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Tuesday, June 1, 2010

Court of Appeal Affirms Decision That Party Waives Right to Compel Arbitration by Participating in Litigation for More than Six Months

In Adolph v. Coastal Auto Sales, Inc. (May 26, 2010) --- Cal.App.4th ----, 2010 WL 2089482, the Fourth District Court of Appeal affirmed a trial court order denying a defendant's motion to compel arbitration of an action under the Consumer Legal Remedies Act ("CLRA"). Cal. Civ. Code 1750 et seq. Citing the trial court, the Court of Appeal held:
[I]t is apparent to the court that defendant's conduct has been inconsistent with an intent to arbitrate. Related to this is the 6 months of delay from the filing of Plaintiff's complaint to the instant petition to compel. In that time period defendant filed two demurrers, accepted and contested discovery request [s], engaged in efforts to schedule discovery, omitted to mark or assert arbitration in its case management statement.
The effect of these inconsistent actions by defendant has resulted in more than merely participating in litigation or expending legal cost[s] but in prejudice to the plaintiff by substantially undermining plaintiff's ability at this late date to take advantage of the benefits and cost savings provided by arbitration. It is clear to the court that defendants intended by their conduct to proceed with their court action. It was only until defendant's second demurrer was overruled that it now request[s] this court that it litigate now in another forum to which all appearances it hopes that it will limit its litigation risk and expense. It will also increase plaintiff's expenses and burdens, having already required plaintiff to expend its efforts and resources in vigorously litigating this case in court. To allow defendant at this time with a trial set for May when it has known of its right to arbitrate this matter since June 2008 yet remained silent until it lost its motion to now go to arbitration would in this court's view cause an unnecessary waste of time and effort to all concerned but more importantly is unfair and prejudicial to plaintiff. Simply put as one court stated "[t]he courtroom may not be used as a convenient vestibule to the arbitration hall so as to allow a party to create his own unique structure combining litigation and arbitration."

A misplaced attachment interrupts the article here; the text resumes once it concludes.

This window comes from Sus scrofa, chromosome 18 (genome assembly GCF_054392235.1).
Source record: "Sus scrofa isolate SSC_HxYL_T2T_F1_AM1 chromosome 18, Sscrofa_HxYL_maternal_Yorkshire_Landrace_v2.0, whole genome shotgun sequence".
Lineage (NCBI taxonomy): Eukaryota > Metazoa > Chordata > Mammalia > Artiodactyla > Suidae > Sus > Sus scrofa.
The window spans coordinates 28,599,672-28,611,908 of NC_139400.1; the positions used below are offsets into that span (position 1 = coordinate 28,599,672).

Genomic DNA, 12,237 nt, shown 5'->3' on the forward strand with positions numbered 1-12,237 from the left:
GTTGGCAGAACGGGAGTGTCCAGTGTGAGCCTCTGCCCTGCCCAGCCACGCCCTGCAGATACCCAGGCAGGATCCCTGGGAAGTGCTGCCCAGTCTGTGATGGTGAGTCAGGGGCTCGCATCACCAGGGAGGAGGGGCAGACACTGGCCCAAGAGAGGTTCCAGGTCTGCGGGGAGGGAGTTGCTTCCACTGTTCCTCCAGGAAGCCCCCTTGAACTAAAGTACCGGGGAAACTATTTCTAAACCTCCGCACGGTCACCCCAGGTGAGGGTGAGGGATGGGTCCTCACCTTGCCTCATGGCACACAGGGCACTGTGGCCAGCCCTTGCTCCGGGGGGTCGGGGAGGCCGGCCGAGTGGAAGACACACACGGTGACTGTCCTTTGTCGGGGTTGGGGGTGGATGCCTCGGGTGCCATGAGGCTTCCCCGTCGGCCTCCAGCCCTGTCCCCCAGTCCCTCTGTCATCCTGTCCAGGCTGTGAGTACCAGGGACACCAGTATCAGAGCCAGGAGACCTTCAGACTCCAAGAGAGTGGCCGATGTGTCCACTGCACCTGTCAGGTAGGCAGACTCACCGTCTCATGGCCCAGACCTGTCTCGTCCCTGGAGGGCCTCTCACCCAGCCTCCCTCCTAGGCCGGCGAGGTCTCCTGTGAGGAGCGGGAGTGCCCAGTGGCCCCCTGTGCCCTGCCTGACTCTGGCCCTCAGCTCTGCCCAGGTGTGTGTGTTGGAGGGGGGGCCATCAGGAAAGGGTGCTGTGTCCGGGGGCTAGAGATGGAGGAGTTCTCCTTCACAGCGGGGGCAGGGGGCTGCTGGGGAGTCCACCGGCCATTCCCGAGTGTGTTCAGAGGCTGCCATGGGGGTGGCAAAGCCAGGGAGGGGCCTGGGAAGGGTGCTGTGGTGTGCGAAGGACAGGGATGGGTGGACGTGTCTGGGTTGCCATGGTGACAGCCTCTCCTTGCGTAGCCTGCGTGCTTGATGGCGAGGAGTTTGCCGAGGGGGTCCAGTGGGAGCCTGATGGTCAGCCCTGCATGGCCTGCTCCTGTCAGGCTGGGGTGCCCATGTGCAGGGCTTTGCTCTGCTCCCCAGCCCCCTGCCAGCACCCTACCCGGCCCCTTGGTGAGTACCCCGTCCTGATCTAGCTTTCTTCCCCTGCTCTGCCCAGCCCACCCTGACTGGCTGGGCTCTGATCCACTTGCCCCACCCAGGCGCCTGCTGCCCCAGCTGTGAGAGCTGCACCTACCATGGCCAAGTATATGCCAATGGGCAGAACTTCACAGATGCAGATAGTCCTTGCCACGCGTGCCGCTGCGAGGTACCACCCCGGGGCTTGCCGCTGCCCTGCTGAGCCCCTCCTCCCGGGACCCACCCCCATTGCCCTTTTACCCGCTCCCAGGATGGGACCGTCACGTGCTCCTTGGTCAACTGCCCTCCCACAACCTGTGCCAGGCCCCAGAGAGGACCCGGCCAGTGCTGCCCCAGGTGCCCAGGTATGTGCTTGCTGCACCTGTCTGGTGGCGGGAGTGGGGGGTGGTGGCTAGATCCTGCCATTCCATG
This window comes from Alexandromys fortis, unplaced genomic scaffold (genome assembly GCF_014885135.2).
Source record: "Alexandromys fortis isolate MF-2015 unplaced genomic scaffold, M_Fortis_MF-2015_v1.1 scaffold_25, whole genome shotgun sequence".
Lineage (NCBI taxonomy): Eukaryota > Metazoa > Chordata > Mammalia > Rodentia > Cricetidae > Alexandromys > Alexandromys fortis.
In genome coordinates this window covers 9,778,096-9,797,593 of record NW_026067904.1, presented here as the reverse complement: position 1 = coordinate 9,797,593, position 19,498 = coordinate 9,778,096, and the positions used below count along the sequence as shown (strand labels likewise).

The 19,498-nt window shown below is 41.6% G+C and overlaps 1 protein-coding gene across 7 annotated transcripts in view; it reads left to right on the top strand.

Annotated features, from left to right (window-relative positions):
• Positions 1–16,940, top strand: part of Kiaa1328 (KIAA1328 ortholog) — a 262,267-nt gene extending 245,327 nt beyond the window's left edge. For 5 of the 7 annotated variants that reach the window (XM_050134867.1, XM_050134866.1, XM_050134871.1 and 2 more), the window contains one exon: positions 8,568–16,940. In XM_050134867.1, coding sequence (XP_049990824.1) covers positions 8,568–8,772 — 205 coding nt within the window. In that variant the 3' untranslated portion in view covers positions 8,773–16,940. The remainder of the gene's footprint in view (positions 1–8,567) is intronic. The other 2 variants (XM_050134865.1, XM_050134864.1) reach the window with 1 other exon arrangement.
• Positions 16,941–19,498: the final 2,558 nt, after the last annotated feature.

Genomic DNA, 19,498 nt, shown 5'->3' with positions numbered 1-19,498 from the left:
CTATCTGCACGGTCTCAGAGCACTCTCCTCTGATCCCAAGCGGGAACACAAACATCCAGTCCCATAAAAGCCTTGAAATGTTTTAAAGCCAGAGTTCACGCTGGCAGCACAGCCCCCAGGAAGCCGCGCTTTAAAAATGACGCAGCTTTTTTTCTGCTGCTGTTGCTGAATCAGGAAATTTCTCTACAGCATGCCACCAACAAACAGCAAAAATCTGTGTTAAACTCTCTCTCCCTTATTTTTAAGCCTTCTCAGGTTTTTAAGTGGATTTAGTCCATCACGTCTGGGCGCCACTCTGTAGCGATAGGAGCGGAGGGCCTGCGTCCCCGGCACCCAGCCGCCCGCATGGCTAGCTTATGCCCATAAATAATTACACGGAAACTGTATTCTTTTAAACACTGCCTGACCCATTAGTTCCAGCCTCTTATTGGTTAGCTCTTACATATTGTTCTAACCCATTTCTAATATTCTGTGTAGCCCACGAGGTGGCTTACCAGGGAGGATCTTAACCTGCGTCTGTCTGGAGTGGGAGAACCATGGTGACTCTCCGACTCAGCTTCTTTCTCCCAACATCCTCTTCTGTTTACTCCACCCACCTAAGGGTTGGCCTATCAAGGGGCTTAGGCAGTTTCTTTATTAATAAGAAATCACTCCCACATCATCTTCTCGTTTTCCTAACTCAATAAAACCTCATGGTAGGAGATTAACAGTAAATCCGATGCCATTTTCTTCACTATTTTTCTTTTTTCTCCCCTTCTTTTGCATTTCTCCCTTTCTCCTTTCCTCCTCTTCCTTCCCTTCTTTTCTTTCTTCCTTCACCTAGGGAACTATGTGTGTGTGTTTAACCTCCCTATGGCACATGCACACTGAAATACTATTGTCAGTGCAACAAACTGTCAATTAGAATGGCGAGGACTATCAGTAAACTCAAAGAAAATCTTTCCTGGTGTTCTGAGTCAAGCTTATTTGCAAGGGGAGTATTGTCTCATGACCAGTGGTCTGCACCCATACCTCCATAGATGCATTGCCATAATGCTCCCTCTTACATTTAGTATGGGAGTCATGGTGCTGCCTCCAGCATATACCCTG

Slip op. at 5.

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